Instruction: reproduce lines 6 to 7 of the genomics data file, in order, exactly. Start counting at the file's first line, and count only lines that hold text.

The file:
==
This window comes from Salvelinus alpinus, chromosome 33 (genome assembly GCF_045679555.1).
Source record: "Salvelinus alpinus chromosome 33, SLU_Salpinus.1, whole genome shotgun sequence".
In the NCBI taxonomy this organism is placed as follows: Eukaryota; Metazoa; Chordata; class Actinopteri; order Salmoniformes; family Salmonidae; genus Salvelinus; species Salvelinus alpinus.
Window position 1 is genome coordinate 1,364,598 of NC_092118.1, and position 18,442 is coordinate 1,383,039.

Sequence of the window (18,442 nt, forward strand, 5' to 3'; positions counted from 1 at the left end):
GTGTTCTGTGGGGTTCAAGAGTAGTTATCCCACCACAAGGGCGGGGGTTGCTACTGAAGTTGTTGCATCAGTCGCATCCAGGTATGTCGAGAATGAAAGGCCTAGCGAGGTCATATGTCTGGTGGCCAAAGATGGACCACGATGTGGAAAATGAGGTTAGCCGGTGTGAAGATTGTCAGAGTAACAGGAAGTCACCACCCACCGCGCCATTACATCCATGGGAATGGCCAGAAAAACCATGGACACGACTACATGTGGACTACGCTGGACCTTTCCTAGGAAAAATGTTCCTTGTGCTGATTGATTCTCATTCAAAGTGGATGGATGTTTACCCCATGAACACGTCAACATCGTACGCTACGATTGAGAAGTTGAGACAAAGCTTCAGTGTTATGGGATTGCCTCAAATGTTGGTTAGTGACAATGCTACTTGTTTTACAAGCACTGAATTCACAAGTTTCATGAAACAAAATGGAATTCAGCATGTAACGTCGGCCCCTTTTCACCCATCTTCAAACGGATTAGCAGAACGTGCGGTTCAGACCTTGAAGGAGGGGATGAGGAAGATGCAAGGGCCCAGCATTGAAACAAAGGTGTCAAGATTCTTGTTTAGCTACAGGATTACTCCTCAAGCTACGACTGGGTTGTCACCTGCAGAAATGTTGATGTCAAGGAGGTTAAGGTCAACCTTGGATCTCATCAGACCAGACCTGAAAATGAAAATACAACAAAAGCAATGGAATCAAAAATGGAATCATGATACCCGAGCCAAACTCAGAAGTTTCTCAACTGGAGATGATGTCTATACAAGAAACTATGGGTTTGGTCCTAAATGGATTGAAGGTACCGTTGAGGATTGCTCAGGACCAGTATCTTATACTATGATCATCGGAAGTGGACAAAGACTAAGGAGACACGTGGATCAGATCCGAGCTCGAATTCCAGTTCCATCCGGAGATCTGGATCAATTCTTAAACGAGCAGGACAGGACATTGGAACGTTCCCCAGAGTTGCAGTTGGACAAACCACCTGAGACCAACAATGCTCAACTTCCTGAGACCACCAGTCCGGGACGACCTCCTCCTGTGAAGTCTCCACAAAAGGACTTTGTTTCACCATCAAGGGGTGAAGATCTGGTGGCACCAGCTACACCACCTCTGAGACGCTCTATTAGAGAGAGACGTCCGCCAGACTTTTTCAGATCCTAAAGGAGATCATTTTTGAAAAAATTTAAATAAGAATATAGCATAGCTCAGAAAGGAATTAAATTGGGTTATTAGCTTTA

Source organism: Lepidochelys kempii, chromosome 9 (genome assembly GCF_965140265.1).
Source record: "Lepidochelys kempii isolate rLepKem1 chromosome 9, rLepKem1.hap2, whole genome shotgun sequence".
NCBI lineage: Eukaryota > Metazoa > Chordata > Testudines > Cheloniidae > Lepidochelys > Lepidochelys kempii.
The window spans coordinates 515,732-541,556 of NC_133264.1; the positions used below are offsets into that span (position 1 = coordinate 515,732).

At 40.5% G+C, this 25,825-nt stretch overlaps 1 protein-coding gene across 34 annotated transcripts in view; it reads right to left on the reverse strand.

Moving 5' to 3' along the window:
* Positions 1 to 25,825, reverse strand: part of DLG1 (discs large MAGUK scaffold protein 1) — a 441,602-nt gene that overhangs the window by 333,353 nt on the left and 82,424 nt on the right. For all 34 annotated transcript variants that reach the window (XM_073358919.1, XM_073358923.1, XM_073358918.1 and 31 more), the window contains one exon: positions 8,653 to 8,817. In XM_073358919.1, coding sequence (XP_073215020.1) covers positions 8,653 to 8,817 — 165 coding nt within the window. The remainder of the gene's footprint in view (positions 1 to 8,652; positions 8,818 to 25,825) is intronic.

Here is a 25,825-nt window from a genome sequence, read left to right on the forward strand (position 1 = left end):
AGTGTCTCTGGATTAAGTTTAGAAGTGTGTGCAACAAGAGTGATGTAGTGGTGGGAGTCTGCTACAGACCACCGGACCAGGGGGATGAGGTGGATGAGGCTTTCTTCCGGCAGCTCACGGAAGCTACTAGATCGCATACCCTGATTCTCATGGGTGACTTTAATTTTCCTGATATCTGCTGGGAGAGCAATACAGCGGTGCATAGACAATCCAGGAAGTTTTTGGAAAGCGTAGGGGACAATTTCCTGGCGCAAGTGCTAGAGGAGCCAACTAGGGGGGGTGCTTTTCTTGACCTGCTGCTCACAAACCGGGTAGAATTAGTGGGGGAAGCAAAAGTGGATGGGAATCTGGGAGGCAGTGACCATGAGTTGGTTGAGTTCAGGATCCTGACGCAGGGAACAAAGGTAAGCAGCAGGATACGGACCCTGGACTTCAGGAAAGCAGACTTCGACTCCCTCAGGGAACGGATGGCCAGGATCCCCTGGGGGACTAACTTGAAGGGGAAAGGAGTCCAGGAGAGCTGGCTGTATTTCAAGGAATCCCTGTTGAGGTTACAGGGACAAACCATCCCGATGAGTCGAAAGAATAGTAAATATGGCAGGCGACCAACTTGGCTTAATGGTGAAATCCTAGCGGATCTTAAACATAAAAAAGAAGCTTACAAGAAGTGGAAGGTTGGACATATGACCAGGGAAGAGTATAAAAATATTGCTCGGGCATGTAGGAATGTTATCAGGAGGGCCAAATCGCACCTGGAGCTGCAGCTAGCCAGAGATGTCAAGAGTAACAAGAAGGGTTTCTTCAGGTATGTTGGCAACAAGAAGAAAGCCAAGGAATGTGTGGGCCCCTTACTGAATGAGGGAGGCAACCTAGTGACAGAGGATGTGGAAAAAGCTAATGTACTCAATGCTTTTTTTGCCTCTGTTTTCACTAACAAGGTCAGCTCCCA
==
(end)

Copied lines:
GTGTTCTGTGGGGTTCAAGAGTAGTTATCCCACCACAAGGGCGGGGGTTGCTACTGAAGTTGTTGCATCAGTCGCATCCAGGTATGTCGAGAATGAAAGGCCTAGCGAGGTCATATGTCTGGTGGCCAAAGATGGACCACGATGTGGAAAATGAGGTTAGCCGGTGTGAAGATTGTCAGAGTAACAGGAAGTCACCACCCACCGCGCCATTACATCCATGGGAATGGCCAGAAAAACCATGGACACGACTACATGTGGACTACGCTGGACCTTTCCTAGGAAAAATGTTCCTTGTGCTGATTGATTCTCATTCAAAGTGGATGGATGTTTACCCCATGAACACGTCAACATCGTACGCTACGATTGAGAAGTTGAGACAAAGCTTCAGTGTTATGGGATTGCCTCAAATGTTGGTTAGTGACAATGCTACTTGTTTTACAAGCACTGAATTCACAAGTTTCATGAAACAAAATGGAATTCAGCATGTAACGTCGGCCCCTTTTCACCCATCTTCAAACGGATTAGCAGAACGTGCGGTTCAGACCTTGAAGGAGGGGATGAGGAAGATGCAAGGGCCCAGCATTGAAACAAAGGTGTCAAGATTCTTGTTTAGCTACAGGATTACTCCTCAAGCTACGACTGGGTTGTCACCTGCAGAAATGTTGATGTCAAGGAGGTTAAGGTCAACCTTGGATCTCATCAGACCAGACCTGAAAATGAAAATACAACAAAAGCAATGGAATCAAAAATGGAATCATGATACCCGAGCCAAACTCAGAAGTTTCTCAACTGGAGATGATGTCTATACAAGAAACTATGGGTTTGGTCCTAAATGGATTGAAGGTACCGTTGAGGATTGCTCAGGACCAGTATCTTATACTATGATCATCGGAAGTGGACAAAGACTAAGGAGACACGTGGATCAGATCCGAGCTCGAATTCCAGTTCCATCCGGAGATCTGGATCAATTCTTAAACGAGCAGGACAGGACATTGGAACGTTCCCCAGAGTTGCAGTTGGACAAACCACCTGAGACCAACAATGCTCAACTTCCTGAGACCACCAGTCCGGGACGACCTCCTCCTGTGAAGTCTCCACAAAAGGACTTTGTTTCACCATCAAGGGGTGAAGATCTGGTGGCACCAGCTACACCACCTCTGAGACGCTCTATTAGAGAGAGACGTCCGCCAGACTTTTTCAGATCCTAAAGGAGATCATTTTTGAAAAAATTTAAATAAGAATATAGCATAGCTCAGAAAGGAATTAAATTGGGTTATTAGCTTTA

Source organism: Lepidochelys kempii, chromosome 9 (genome assembly GCF_965140265.1).